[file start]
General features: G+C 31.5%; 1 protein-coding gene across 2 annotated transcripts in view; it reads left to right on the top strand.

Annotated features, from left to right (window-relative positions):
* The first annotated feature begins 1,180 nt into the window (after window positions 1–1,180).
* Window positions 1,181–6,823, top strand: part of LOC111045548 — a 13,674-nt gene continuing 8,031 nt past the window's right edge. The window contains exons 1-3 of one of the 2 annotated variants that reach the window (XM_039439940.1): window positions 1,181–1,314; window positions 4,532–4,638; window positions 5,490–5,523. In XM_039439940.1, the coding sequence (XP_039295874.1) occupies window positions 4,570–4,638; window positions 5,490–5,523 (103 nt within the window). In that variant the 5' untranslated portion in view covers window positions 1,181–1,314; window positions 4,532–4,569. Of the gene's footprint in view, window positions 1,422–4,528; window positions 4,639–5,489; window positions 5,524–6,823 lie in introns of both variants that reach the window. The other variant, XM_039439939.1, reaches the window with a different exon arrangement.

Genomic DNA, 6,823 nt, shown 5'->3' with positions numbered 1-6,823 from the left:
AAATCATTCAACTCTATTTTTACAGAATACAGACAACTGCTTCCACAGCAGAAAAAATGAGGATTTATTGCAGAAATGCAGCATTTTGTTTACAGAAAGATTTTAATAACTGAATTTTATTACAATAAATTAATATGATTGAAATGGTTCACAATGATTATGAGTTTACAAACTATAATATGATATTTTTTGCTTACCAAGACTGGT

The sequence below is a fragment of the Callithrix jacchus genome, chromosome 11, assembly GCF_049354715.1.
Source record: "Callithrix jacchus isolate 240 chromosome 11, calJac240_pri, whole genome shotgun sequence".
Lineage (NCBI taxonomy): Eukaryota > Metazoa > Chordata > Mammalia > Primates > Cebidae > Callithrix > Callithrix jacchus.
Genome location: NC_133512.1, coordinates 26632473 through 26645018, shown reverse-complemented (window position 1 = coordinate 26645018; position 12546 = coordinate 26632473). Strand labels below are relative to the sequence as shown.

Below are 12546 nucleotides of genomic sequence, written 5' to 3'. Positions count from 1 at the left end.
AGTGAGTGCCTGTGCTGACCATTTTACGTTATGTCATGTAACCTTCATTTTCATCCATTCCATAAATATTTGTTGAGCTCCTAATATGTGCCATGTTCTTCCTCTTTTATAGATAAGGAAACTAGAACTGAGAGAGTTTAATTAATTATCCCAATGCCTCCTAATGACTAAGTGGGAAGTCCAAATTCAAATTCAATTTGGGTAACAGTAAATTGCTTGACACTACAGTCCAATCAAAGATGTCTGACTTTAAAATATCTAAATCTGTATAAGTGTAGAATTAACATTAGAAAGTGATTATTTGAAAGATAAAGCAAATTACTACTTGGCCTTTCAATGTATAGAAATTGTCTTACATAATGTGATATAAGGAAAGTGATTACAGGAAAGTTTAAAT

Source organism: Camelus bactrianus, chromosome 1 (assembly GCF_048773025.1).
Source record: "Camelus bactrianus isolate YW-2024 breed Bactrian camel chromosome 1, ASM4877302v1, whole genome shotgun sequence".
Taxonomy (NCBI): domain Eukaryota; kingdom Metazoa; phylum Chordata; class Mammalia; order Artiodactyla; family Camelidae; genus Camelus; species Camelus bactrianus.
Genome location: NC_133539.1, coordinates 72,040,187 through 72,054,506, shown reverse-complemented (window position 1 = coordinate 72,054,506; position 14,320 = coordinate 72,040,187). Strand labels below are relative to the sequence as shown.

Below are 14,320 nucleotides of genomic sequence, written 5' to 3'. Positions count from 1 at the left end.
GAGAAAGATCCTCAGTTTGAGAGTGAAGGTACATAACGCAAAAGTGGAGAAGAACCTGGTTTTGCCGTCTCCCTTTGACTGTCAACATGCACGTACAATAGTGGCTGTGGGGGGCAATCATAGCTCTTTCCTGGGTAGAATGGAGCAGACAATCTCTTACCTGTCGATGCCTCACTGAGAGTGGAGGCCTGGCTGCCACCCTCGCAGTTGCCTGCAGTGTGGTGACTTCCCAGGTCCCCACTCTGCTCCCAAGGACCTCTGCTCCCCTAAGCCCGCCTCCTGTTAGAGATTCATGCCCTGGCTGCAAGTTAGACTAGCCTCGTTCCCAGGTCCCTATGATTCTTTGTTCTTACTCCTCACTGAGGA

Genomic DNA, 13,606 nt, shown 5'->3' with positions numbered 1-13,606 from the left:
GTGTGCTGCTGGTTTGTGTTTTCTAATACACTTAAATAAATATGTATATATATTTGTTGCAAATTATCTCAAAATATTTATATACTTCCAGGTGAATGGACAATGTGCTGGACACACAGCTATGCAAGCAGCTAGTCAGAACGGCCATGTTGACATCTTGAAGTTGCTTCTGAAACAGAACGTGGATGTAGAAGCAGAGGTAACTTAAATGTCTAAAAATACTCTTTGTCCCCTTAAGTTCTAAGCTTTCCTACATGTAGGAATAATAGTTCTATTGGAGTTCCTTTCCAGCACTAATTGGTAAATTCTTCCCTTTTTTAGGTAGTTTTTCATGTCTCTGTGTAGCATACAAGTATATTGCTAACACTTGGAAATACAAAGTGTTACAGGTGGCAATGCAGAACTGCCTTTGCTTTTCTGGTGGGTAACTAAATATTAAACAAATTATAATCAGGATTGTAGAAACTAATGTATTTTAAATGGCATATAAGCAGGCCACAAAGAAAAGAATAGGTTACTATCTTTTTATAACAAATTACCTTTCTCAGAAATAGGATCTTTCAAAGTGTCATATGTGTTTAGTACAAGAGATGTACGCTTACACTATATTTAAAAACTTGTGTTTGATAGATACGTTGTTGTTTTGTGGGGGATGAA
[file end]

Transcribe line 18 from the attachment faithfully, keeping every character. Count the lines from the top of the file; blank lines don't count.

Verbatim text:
GAGAAAGATCCTCAGTTTGAGAGTGAAGGTACATAACGCAAAAGTGGAGAAGAACCTGGTTTTGCCGTCTCCCTTTGACTGTCAACATGCACGTACAATAGTGGCTGTGGGGGGCAATCATAGCTCTTTCCTGGGTAGAATGGAGCAGACAATCTCTTACCTGTCGATGCCTCACTGAGAGTGGAGGCCTGGCTGCCACCCTCGCAGTTGCCTGCAGTGTGGTGACTTCCCAGGTCCCCACTCTGCTCCCAAGGACCTCTGCTCCCCTAAGCCCGCCTCCTGTTAGAGATTCATGCCCTGGCTGCAAGTTAGACTAGCCTCGTTCCCAGGTCCCTATGATTCTTTGTTCTTACTCCTCACTGAGGA